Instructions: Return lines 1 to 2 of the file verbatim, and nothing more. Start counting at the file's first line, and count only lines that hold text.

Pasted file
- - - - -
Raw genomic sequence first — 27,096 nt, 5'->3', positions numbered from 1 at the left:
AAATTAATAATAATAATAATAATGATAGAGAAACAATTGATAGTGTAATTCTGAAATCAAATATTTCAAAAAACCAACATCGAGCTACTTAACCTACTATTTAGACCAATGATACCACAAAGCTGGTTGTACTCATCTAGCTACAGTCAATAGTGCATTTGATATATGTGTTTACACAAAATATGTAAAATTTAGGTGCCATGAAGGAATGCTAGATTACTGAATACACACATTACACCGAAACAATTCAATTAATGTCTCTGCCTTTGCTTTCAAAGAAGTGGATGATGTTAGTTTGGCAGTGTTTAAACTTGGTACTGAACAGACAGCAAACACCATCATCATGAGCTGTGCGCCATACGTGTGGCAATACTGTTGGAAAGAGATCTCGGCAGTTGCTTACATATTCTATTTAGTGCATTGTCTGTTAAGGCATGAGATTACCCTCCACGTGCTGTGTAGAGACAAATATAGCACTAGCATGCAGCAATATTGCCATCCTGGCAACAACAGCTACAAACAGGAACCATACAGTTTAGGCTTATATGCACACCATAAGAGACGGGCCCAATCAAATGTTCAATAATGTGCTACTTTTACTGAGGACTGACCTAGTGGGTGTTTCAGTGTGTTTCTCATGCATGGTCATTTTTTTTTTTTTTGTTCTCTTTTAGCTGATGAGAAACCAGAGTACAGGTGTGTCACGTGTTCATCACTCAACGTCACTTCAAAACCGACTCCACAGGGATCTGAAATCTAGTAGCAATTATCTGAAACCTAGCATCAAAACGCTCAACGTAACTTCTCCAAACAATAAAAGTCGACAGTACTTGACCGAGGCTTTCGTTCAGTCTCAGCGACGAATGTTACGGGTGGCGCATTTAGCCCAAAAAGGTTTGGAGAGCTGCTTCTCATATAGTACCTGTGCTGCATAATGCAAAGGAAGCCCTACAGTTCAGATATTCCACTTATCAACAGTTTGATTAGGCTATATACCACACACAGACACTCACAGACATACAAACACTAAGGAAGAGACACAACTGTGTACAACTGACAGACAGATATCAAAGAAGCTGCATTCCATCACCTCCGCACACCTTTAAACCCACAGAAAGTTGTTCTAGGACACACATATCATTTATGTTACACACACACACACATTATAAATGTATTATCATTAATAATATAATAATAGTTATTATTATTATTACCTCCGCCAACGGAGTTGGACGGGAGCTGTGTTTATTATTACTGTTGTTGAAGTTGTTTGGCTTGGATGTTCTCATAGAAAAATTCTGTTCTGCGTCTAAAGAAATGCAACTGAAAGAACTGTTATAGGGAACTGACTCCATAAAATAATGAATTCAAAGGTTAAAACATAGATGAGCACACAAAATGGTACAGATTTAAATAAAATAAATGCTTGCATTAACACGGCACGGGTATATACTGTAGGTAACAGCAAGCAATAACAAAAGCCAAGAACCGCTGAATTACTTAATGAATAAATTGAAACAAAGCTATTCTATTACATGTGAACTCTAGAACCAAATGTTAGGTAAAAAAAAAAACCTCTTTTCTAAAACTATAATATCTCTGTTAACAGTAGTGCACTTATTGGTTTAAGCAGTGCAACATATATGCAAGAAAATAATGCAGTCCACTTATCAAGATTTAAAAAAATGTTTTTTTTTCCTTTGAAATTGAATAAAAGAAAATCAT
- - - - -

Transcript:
Raw genomic sequence first — 27,096 nt, 5'->3', positions numbered from 1 at the left:
AAATTAATAATAATAATAATAATGATAGAGAAACAATTGATAGTGTAATTCTGAAATCAAATATTTCAAAAAACCAACATCGAGCTACTTAACCTACTATTTAGACCAATGATACCACAAAGCTGGTTGTACTCATCTAGCTACAGTCAATAGTGCATTTGATATATGTGTTTACACAAAATATGTAAAATTTAGGTGCCATGAAGGAATGCTAGATTACTGAATACACACATTACACCGAAACAATTCAATTAATGTCTCTGCCTTTGCTTTCAAAGAAGTGGATGATGTTAGTTTGGCAGTGTTTAAACTTGGTACTGAACAGACAGCAAACACCATCATCATGAGCTGTGCGCCATACGTGTGGCAATACTGTTGGAAAGAGATCTCGGCAGTTGCTTACATATTCTATTTAGTGCATTGTCTGTTAAGGCATGAGATTACCCTCCACGTGCTGTGTAGAGACAAATATAGCACTAGCATGCAGCAATATTGCCATCCTGGCAACAACAGCTACAAACAGGAACCATACAGTTTAGGCTTATATGCACACCATAAGAGACGGGCCCAATCAAATGTTCAATAATGTGCTACTTTTACTGAGGACTGACCTAGTGGGTGTTTCAGTGTGTTTCTCATGCATGGTCATTTTTTTTTTTTTTGTTCTCTTTTAGCTGATGAGAAACCAGAGTACAGGTGTGTCACGTGTTCATCACTCAACGTCACTTCAAAACCGACTCCACAGGGATCTGAAATCTAGTAGCAATTATCTGAAACCTAGCATCAAAACGCTCAACGTAACTTCTCCAAACAATAAAAGTCGACAGTACTTGACCGAGGCTTTCGTTCAGTCTCAGCGACGAATGTTACGGGTGGCGCATTTAGCCCAAAAAGGTTTGGAGAGCTGCTTCTCATATAGTACCTGTGCTGCATAATGCAAAGGAAGCCCTACAGTTCAGATATTCCACTTATCAACAGTTTGATTAGGCTATATACCACACACAGACACTCACAGACATACAAACACTAAGGAAGAGACACAACTGTGTACAACTGACAGACAGATATCAAAGAAGCTGCATTCCATCACCTCCGCACACCTTTAAACCCACAGAAAGTTGTTCTAGGACACACATATCATTTATGTTACACACACACACACATTATAAATGTATTATCATTAATAATATAATAATAGTTATTATTATTATTACCTCCGCCAACGGAGTTGGACGGGAGCTGTGTTTATTATTACTGTTGTTGAAGTTGTTTGGCTTGGATGTTCTCATAGAAAAATTCTGTTCTGCGTCTAAAGAAATGCAACTGAAAGAACTGTTATAGGGAACTGACTCCATAAAATAATGAATTCAAAGGTTAAAACATAGATGAGCACACAAAATGGTACAGATTTAAATAAAATAAATGCTTGCATTAACACGGCACGGGTATATACTGTAGGTAACAGCAAGCAATAACAAAAGCCAAGAACCGCTGAATTACTTAATGAATAAATTGAAACAAAGCTATTCTATTACATGTGAACTCTAGAACCAAATGTTAGGTAAAAAAAAAAACCTCTTTTCTAAAACTATAATATCTCTGTTAACAGTAGTGCACTTATTGGTTTAAGCAGTGCAACATATATGCAAGAAAATAATGCAGTCCACTTATCAAGATTTAAAAAAATGTTTTTTTTTCCTTTGAAATTGAATAAAAGAAAATCAT